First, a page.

Ang inyong kalusugan ang aming misyon.”

Holy Name Medical Center’s Asian Health Services (AHS) will host its 8th annual free health Screening “Health Festival” at Holy Name Medical Center in Teaneck, N.J.

The Part 1 comprehensive blood test will be held from 7 a.m. to 10 a.m. on Saturday, Sept. 17; and Sunday, Sept. 18.

Comprehensive test fasting and appointment required.

Participants who has blood test will get results at Holy Name Medical Center on Saturday, Oct. 1, and meet with physicians and undergo additional screenings as Part 2 of the Medical Center’s 8th annual health festival.

Participants will be able to meet with specialists to review specific health concerns.

Part 1 must completed to proceed with Part 2.

More than 85 physicians from New Jersey, New York and Connecticut volunteer to meet with participants, many of whom use the health festival as their only source of medical care.


The blood work tests for 33 markers, including those that show cholesterol levels, anemia, diabetes, liver and kidney function, and hepatitis B.

Some participants also have additional screenings such as thyroid sonograms, digital prostate exams, eye tests, and hemorrhoid, dental and foot exams.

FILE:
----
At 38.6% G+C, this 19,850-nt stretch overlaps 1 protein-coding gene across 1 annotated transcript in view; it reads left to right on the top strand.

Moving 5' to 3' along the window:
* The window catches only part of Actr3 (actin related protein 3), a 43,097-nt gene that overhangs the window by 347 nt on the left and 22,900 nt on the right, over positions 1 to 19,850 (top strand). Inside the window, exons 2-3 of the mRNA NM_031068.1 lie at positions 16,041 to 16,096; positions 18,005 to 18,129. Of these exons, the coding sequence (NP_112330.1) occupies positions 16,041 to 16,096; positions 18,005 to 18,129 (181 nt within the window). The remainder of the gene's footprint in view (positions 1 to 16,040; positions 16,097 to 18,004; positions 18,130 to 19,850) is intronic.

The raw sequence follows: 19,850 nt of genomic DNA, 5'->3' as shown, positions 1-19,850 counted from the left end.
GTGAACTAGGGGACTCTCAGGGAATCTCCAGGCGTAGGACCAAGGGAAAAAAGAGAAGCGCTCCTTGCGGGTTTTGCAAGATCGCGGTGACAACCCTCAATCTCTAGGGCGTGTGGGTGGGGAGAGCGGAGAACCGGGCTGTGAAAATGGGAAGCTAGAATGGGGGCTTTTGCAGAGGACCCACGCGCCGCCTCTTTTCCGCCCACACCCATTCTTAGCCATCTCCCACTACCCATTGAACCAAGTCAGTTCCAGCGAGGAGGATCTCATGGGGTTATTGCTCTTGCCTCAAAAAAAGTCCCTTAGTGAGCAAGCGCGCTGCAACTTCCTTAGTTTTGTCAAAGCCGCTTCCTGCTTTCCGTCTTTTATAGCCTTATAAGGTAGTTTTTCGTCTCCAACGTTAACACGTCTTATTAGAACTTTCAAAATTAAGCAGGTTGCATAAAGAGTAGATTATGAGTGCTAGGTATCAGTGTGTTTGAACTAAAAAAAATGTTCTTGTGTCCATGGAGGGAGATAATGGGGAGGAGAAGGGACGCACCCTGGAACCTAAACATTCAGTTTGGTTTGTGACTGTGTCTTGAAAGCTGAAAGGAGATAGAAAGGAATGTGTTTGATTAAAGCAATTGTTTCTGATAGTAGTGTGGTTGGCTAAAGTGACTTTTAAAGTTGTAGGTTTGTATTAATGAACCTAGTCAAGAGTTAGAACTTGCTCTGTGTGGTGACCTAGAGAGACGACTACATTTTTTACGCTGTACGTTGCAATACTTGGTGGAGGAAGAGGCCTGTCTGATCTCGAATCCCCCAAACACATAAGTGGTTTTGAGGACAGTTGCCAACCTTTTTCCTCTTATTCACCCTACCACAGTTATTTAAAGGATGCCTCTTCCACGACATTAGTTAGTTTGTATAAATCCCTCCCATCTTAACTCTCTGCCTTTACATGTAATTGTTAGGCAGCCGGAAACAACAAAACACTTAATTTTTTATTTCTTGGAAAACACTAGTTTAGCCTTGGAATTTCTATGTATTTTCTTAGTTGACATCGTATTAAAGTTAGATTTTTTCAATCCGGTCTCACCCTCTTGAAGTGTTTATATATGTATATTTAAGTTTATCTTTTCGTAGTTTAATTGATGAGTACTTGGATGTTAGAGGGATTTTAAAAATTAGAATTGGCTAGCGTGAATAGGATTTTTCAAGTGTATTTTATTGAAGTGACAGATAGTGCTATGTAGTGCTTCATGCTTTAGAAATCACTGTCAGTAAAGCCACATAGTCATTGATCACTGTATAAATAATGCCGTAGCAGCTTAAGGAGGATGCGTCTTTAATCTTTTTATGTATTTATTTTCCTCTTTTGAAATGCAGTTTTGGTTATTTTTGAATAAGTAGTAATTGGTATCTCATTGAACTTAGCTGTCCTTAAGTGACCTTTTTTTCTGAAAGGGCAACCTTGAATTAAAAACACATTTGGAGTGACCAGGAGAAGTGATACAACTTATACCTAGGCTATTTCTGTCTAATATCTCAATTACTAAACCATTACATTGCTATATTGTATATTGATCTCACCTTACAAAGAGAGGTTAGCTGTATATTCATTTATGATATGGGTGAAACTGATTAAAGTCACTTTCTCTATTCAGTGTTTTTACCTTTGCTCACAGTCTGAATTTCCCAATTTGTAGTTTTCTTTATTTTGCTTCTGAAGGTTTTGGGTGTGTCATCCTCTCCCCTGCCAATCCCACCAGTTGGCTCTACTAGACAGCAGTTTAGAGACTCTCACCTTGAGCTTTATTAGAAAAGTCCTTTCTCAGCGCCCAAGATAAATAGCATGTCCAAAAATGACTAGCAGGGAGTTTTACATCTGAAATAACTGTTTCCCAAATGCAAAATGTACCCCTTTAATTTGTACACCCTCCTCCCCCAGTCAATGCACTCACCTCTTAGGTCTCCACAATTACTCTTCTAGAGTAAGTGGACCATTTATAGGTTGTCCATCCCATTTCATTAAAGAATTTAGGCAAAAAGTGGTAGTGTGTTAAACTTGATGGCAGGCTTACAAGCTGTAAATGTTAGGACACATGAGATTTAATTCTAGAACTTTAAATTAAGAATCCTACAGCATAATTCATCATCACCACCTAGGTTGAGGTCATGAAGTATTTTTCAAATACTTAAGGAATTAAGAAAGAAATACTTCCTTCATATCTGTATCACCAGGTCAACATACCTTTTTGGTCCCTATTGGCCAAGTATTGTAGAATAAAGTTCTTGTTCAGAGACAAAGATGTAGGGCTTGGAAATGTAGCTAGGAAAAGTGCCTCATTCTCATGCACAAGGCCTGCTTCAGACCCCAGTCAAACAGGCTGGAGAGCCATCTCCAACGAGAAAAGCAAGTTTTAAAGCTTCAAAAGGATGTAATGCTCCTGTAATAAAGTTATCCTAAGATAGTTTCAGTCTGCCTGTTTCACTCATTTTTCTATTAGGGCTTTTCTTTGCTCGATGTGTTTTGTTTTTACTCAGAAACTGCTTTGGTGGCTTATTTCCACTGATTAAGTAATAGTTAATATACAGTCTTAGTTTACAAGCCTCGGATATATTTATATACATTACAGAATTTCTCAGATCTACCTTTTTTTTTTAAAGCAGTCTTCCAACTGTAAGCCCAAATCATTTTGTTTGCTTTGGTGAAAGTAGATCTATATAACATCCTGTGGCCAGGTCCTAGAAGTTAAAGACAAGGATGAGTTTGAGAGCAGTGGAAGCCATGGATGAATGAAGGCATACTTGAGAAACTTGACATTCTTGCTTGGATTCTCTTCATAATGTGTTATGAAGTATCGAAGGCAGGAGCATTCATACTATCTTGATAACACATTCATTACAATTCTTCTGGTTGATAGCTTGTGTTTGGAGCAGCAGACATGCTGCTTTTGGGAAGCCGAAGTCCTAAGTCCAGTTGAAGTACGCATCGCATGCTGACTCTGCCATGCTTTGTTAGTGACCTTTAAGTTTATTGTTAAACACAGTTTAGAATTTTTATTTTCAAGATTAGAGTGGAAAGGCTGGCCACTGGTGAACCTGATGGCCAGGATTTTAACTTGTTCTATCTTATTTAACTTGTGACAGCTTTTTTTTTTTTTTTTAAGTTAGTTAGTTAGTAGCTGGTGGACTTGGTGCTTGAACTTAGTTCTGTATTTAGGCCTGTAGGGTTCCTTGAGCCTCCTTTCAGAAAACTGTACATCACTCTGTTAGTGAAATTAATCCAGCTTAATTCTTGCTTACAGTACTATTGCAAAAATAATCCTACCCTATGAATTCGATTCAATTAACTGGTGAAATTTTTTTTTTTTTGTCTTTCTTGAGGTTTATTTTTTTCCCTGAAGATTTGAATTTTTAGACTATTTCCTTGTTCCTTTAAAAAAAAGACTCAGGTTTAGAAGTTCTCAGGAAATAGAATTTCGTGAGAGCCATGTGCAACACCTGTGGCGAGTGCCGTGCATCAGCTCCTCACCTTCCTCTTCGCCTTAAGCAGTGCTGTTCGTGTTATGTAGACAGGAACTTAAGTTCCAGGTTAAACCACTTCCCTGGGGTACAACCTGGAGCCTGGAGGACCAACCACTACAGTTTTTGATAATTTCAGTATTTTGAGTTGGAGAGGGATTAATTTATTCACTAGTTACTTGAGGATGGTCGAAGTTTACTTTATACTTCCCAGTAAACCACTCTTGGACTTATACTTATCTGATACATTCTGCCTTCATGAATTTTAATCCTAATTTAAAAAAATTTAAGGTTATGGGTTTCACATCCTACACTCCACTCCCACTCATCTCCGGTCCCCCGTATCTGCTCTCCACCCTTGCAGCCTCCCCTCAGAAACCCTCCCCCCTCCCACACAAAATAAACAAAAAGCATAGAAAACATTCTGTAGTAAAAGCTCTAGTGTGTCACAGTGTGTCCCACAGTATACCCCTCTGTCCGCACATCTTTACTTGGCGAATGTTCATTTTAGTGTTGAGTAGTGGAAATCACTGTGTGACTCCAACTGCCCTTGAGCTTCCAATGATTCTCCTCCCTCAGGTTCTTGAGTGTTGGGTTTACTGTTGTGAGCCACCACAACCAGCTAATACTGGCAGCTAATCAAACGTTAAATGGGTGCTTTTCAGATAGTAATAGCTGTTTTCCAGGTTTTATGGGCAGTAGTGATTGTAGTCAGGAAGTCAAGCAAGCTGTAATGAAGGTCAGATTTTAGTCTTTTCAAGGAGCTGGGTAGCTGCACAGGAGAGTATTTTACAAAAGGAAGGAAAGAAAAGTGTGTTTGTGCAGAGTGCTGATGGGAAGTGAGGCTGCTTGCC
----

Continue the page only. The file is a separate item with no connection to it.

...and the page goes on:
Asian Health Services was established in 2015 to response to the growing Asian population in North Jersey and serves as the umbrella for the Korean Medical Program (KMP), Chinese Medical Program (CMP) and the Filipino Medical Program (FMP).

FMP is designed to meet the medical needs of the Filipino community in a culturally-sensitive environment and provide healthcare amenities to make Filipino-American patients and their families feel welcome and comfortable.

FMP’s customized services include Filipino cuisine items added to the hospital menu for inpatients, Filipino newspapers and cable television channels in patients’ rooms, a translated patient guide, translation services, a dedicated community hotline, as well as a network of Filipino-American physicians.

Holy Name Medical Center’s faith-based mission also addresses the spiritual needs of its patients and visitors — who are predominantly Catholic — providing daily mass in the Medical Center’s interfaith chapel, which is also accessible via the patients’ bedside monitors.


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